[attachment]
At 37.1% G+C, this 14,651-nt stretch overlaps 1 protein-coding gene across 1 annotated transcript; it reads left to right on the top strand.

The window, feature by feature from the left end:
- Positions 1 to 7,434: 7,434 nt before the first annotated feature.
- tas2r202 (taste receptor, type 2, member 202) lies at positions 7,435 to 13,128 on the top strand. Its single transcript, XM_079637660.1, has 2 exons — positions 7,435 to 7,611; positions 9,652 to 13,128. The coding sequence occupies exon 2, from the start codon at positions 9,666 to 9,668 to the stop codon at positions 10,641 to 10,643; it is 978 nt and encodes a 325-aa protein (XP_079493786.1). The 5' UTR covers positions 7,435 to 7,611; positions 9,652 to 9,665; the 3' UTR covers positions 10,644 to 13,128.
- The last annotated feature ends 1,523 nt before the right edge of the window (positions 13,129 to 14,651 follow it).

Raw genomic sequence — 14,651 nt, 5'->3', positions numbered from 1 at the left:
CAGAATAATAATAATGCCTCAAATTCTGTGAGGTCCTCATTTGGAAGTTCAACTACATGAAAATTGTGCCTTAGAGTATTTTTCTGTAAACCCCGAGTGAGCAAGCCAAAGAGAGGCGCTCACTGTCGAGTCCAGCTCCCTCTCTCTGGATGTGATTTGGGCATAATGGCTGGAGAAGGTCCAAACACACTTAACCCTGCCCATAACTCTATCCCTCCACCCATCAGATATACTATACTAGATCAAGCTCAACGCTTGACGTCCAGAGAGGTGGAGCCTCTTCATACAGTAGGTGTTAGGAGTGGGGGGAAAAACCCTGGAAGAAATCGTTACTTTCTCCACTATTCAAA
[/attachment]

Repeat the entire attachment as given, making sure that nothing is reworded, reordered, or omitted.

At 37.1% G+C, this 14,651-nt stretch overlaps 1 protein-coding gene across 1 annotated transcript; it reads left to right on the top strand.

The window, feature by feature from the left end:
- Positions 1 to 7,434: 7,434 nt before the first annotated feature.
- tas2r202 (taste receptor, type 2, member 202) lies at positions 7,435 to 13,128 on the top strand. Its single transcript, XM_079637660.1, has 2 exons — positions 7,435 to 7,611; positions 9,652 to 13,128. The coding sequence occupies exon 2, from the start codon at positions 9,666 to 9,668 to the stop codon at positions 10,641 to 10,643; it is 978 nt and encodes a 325-aa protein (XP_079493786.1). The 5' UTR covers positions 7,435 to 7,611; positions 9,652 to 9,665; the 3' UTR covers positions 10,644 to 13,128.
- The last annotated feature ends 1,523 nt before the right edge of the window (positions 13,129 to 14,651 follow it).

Raw genomic sequence — 14,651 nt, 5'->3', positions numbered from 1 at the left:
CAGAATAATAATAATGCCTCAAATTCTGTGAGGTCCTCATTTGGAAGTTCAACTACATGAAAATTGTGCCTTAGAGTATTTTTCTGTAAACCCCGAGTGAGCAAGCCAAAGAGAGGCGCTCACTGTCGAGTCCAGCTCCCTCTCTCTGGATGTGATTTGGGCATAATGGCTGGAGAAGGTCCAAACACACTTAACCCTGCCCATAACTCTATCCCTCCACCCATCAGATATACTATACTAGATCAAGCTCAACGCTTGACGTCCAGAGAGGTGGAGCCTCTTCATACAGTAGGTGTTAGGAGTGGGGGGAAAAACCCTGGAAGAAATCGTTACTTTCTCCACTATTCAAA